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When the clip came out in 2006, the concept of a viral video was still developing, and YouTube wasn’t being used en masse just yet. People were still sharing videos on Myspace. The Pumpkin Dance was uploaded to YouTube by someone at the station, according to Geiler, but it sat at a few hundred views for years. Stein adds that several of their KXVO sketches floated around the Internet after the show was canceled in 2007; many can still be found on the show’s channel.
In October 2009, one of KXVO’s producers contacted Geiler. Some website—he thinks it was possibly BuzzFeed—had called the Pumpkin Dance the greatest Halloween video of all time, and it was getting a lot of hits. Stein was back at KXVO working a different job when the video exploded—a college friend in New York emailed to alert him that he was “all over the Internet.”
Since then, it’s circulated every October, awkwardly ushering us into the Halloween season. There were Christmas and Valentine’s Day appearances from Happy Jack as well, but they never matched the spark of the original.
Geiler pinpointed exactly why the Pumpkin Dance has persisted.
“There’s a WTF quality,” he said. “You see this thing, and—regardless of what the entertainment is of it—there’s this thing that’s happening in your mind of like, ‘Why is this?’”
“Everybody loves goofy dancing because everyone’s got a goofy dancer inside of them,” Stein surmised.
The Pumpkin Dance is too pure.
“Those moves are… who knows where they came from,” Geiler said. “It’s almost like I’m channeling some kind of a weird pansexual ballet.”
The video is also highly remixable, which has helped sustained its virality online. It’s a blank slate, really.
Shortly after the clip went viral, Geiler, who now does musical improv in L.A., got a call from America’s Got Talent, who wanted him to do the dance on the show. But he turned them down. It’s not a party trick.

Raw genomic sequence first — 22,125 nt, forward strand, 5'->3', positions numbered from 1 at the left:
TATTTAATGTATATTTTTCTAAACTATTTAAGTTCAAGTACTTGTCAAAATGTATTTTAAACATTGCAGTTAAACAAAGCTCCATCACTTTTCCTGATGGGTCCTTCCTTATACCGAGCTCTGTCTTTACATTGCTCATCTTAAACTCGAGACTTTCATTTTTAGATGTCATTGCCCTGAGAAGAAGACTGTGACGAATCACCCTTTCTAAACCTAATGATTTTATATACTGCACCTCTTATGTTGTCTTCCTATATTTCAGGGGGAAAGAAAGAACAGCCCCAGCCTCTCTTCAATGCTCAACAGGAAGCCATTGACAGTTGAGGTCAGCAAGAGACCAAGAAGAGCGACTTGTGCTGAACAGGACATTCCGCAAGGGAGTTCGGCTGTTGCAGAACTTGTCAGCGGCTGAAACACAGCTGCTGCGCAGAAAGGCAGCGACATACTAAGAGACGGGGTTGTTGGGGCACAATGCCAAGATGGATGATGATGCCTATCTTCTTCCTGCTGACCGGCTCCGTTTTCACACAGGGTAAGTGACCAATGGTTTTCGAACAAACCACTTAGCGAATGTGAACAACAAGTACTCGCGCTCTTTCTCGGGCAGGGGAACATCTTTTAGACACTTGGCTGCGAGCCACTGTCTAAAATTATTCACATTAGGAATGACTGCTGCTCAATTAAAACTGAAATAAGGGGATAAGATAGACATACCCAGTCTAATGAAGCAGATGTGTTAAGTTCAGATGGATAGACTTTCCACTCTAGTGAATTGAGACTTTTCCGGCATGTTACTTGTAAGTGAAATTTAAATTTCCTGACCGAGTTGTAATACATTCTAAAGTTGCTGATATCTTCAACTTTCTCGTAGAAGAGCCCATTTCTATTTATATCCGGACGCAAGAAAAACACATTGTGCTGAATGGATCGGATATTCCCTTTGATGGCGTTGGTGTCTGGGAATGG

The Pumpkin Dance is too pure.
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Nearly a decade after the Pumpkin Dance was created, it’s made its way back into his life in unexpected ways: Geiler tried to re-create it for his 6-year-old son, at his request (“It was a disaster”), and his 12-year-old son did the Pumpkin Dance at a school talent show last year. Some of his friends had been watching a Pumpkin Dance mashup online, and his son decided to set the record straight.
“He told them, ‘That’s not the original Pumpkin Dance. My dad is the original Pumpkin Dancer,’” Geiler said. “He came home and was like, ‘There’s these kids that don’t think you’re the real Pumpkin Dancer.’
Later, Geiler had to confront the kids who still didn’t believe.
“I didn’t say this, but I was like, ‘First of all, I don’t even want to be having this fight with you guys, you 13-year-olds, about whether I’m the creator of this thing that I created, which you don’t even know the original version of,” Geiler recalled. “You don’t even want to get into it with me.’”
Stein, who now works at a station in Minneapolis, reiterates that of all the sketches they did, he never thought the Pumpkin Dance would be the one to blow up. He also has some revelatory info: When he returned to KXVO for a different job years ago, he was able to salvage a piece of Internet history from a prop closet.
“I do, in fact, have the original mask.”
A version of this story originally appeared on the Daily Dot on Oct. 12, 2015.
Illustration by Jason Reed